The town owns the train station and two restored passenger cars, which are pulled by a locomotive provided by the Maryland and Delaware Railroad. Michael Henry is the current mayor, the town has five council members: Charles A. Cummings, Bonnie Frantz, Russell Murphy, Charles T. Cephas and Earl Murphy. Hurlock is home to WAAI radio. William N. Andrews, U. S. Representative for Maryland's 1st congressional district, born in Hurlock on November 13, 1876. Carlton Dotson, convicted of murdering fellow Baylor University basketball player Patrick Dennehy
Million Pound Game is an annual playoff final rugby league game that decides which Championship team will be promoted to Super League the following season. Between 2015 and 2018, the game was played as part of The Qualifiers until the 2019 league restructure when it became the final of the top 5 playoff series, it was instigated in 2015, with the restructuring of the Rugby League season by the Rugby Football League. At an RFL extraordinary general meeting in 2018, the clubs voted to scrap the Super 8s and revert to a one up one down system between Super league and the Championship as used previously; the Championship clubs voted to bring back the playoffs as a way to decide. A top 5 playoff system was decided to be the best format as it had been used between 2003 and 2007, the final being called the Championship play-off final and billed as the Million Pound Game. At the end of the regular season, the bottom 4 teams in the Super League played the top four teams in the Championship in a league of eight.
The top three teams were awarded a place in Super League whilst teams finishing fourth and fifth play each other for the final Super League place in a game called the Million Pound Game. For the 2019 season, the Super 8s were scrapped and it was decided a playoff series would be used to decide promotion to Super League; the top 5 Championship teams would compete in the playoffs with the Million Pound Game final being held at the home of the highest seeded team. League 1 Promotion Final
Zeta Sagittae is triple star system in the northern constellation of Sagitta. It is visible to the naked eye, having a combined apparent visual magnitude of +5.00. Based upon an annual parallax shift of 12.79 mas, the distance to this star is 260 light years. The inner pair is a visual binary system consisting of two A-type main-sequence stars with an orbital period of 23.2 years, a semimajor axis of 0.136 arc seconds, an eccentricity of 0.79. The primary, component A, has a visual magnitude of 5.64 with a stellar classification of A3 Vnn, where the'nn' suffix indicates "nebulous" lines due to rotation. It is spinning with a projected rotational velocity of 240 km/s; this is giving the star an oblate shape with an equatorial bulge, 14% larger than the polar radius. The secondary member, component B, is a magnitude 6.04 star, while the more distant component C is magnitude 9.01 and lies at an angular separation of 8.330 arc seconds from the other two. In Chinese, 左旗, meaning Left Flag, refers to an asterism consisting of ζ Sagittae, α Sagittae, β Sagittae, δ Sagittae, γ Sagittae, 13 Sagittae, 11 Sagittae, 14 Sagittae and ρ Aquilae.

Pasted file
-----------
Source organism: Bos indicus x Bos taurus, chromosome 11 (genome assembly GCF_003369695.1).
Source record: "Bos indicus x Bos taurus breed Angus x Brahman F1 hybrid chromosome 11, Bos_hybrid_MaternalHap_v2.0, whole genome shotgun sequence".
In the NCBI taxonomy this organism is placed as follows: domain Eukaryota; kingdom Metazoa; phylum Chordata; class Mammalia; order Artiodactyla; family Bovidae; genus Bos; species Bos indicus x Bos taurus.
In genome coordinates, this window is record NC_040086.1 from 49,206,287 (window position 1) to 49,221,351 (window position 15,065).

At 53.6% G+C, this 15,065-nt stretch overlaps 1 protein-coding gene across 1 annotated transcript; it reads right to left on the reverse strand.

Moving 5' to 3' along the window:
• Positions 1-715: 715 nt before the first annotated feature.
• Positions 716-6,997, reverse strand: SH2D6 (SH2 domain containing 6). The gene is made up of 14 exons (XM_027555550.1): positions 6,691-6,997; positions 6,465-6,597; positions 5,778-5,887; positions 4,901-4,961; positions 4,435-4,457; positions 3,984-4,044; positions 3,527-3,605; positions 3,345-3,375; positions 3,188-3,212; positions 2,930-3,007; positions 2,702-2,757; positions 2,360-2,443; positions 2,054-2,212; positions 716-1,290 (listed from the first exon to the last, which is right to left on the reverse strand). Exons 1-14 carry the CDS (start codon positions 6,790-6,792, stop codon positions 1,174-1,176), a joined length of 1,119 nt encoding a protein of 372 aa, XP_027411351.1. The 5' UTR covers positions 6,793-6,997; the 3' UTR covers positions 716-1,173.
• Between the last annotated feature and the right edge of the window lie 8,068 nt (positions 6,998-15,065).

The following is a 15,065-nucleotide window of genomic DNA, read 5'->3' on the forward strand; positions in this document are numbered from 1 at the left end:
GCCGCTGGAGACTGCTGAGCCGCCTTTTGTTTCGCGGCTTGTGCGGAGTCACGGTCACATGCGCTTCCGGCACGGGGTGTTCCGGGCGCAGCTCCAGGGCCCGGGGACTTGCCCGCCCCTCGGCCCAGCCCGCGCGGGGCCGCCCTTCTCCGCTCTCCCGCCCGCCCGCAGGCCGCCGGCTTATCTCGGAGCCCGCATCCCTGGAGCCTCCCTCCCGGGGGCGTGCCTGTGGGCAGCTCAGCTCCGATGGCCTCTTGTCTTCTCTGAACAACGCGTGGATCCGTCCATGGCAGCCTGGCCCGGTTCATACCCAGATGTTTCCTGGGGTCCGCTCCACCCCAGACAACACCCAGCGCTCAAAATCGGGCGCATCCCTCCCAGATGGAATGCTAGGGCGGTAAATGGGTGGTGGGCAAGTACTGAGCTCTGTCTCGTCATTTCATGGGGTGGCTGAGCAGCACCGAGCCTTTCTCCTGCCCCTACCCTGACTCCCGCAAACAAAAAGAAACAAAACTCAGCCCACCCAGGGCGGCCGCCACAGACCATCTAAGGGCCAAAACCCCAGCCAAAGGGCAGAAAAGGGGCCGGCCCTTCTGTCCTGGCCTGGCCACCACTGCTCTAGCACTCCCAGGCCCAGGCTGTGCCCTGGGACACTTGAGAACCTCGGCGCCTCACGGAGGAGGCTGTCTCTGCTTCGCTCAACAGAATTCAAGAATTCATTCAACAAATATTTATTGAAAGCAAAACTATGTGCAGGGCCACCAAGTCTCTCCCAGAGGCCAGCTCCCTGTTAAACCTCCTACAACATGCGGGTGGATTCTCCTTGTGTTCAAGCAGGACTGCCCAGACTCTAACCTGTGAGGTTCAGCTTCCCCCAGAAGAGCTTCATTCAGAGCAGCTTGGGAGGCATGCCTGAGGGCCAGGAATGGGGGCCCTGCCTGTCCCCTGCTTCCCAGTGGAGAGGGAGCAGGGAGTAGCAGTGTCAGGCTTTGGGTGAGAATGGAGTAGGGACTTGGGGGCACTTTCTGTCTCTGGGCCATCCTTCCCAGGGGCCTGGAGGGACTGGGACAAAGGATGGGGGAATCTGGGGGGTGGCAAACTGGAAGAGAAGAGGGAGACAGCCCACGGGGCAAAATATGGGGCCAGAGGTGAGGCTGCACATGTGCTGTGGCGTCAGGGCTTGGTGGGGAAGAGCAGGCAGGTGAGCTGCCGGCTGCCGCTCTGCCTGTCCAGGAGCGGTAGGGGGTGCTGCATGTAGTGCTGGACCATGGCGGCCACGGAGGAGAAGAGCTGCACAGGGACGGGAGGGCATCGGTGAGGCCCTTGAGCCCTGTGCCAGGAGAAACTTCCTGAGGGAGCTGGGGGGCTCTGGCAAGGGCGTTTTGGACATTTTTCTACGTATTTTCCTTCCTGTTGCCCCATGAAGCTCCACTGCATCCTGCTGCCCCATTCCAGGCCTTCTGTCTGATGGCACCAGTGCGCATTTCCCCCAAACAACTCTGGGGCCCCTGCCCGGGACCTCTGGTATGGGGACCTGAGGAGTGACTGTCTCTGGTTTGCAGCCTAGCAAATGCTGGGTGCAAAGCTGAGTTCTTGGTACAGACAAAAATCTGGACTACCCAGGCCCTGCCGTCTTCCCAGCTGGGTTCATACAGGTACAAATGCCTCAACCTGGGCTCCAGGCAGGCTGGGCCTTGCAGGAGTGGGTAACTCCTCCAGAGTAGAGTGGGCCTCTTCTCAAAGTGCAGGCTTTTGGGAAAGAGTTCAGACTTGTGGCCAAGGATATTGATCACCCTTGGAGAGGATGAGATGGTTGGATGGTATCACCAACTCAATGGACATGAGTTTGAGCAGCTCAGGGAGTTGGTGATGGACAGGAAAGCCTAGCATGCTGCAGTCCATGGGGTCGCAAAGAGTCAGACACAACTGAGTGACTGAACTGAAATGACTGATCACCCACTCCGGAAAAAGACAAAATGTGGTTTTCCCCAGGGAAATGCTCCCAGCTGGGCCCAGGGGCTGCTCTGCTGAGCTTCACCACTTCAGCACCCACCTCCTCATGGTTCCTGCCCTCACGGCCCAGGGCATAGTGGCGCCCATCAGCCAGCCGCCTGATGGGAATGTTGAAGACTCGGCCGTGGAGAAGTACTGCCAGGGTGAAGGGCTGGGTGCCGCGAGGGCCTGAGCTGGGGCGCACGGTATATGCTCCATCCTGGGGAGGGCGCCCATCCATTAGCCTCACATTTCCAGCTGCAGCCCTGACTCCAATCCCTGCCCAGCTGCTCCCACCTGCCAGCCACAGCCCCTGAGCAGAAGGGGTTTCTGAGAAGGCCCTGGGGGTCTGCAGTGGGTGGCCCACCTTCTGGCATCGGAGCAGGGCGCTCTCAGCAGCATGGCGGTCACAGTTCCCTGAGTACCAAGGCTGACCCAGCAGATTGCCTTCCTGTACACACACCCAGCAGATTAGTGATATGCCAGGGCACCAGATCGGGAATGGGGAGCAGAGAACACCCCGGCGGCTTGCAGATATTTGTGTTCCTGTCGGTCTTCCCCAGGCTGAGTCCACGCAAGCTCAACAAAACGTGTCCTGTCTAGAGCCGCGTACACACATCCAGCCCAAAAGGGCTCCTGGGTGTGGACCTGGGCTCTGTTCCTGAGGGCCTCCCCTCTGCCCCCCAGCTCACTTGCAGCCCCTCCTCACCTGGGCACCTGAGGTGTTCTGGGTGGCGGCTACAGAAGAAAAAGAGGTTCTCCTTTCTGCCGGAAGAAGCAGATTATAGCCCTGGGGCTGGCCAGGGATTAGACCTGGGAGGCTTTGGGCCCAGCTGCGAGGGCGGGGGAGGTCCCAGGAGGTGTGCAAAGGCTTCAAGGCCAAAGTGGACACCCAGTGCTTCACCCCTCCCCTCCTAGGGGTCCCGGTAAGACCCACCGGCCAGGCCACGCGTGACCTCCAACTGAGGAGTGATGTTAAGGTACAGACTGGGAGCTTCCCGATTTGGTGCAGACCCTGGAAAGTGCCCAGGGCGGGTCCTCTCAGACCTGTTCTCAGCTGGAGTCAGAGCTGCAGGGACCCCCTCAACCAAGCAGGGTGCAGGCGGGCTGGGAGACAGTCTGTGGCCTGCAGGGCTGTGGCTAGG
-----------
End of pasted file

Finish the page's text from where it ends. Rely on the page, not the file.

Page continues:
The Chinese name for ζ Sagittae itself is 左旗四 Kaler, James B. "Zeta Sagittae", University of Illinois, retrieved 2017-07-13
Mervyn "Muff" Winwood is an English songwriter and record producer, the older brother of Steve Winwood. Both were members of the Spencer Davis Group in the 1960s, in which Muff Winwood played bass guitar, he produced Dire Straits. His father, was a foundryman by trade, who played tenor saxophone in dance bands and had a collection of jazz and blues records, he attended Cranbourne Road Primary School and the new Great Barr School and was a choir boy at St John's Church in the Perry Barr neighborhood of Birmingham. Winwood first became interested in the guitar the bass, he was nicknamed "Muff" after the popular 1950's children's TV character Muffin the Mule. His younger brother is Steve Winwood; the Spencer Davis Group was formed the after Davis saw the Winwood brothers at a Birmingham pub called the Golden Eagle, performing as the Muff Woody Jazz Band. The Group made their debut at the Eagle and subsequently had a Monday-night residency there. After leaving the Spencer Davis Group in 1967, Winwood moved within the music industry to a position as A&R man at Island Records.
He was there until 1978, when he became an executive at the British office of CBS Records which became Sony Music until well into the 1990s. Besides Dire Straits, Winwood had earlier produced the hit album, Kimono My House, accompanying hit singles, "This Town Ain't Big Enough for Both of Us" and "Amateur Hour" for Sparks, he produced their other 1974 album, Propaganda. As part of his A&R duties, Winwood signed Prefab Sprout, Terence Trent D'Arby, Shakin' Stevens and The Psychedelic Furs amongst others, his other work included production with The Fabulous Poodles, Marianne Faithfull, Sutherland Brothers, Mott the Hoople, Love Affair, Kevin Ayers, Unicorn, After the Fire and The Noel Redding Band. List of bass guitarists Muff Winwood discography at Discogs Muff Winwood on IMDb Muff Winwood at AllMovie "Spencer Davis Group discography". Archived from the original on 28 October 2009
Forgotten Voices of the Falklands uses the resources of the Imperial War Museum’s Sound Archive to present the first complete oral history of the Falklands War. The book presents a chronicle of the conflict from many different perspectives, told in the participants’ own voices from the initial invasion of the islands to the British landings to the Argentine surrender and its aftermath; the interviews were brought together by author Hugh McManners, who himself fought in the Falklands War. In addition to the Imperial War Museum archives, entries for Bill Belcher and Jim Mitchell were taken from BBC documentary interviews. In March 1982, Argentina surprised the world by invading the Falkland Islands in the Atlantic Ocean; the tiny islands had long been the subject of a fierce territorial dispute between Argentina and the United Kingdom, the occupation escalated into a full-blown conflict between the two countries. Referred to as a forgotten war, the Falklands conflict was the first war of the modern age, using satellite surveillance, night observation devices, all the latest weaponry military technology had to offer.
Forgotten Voices website Imperial War Museum website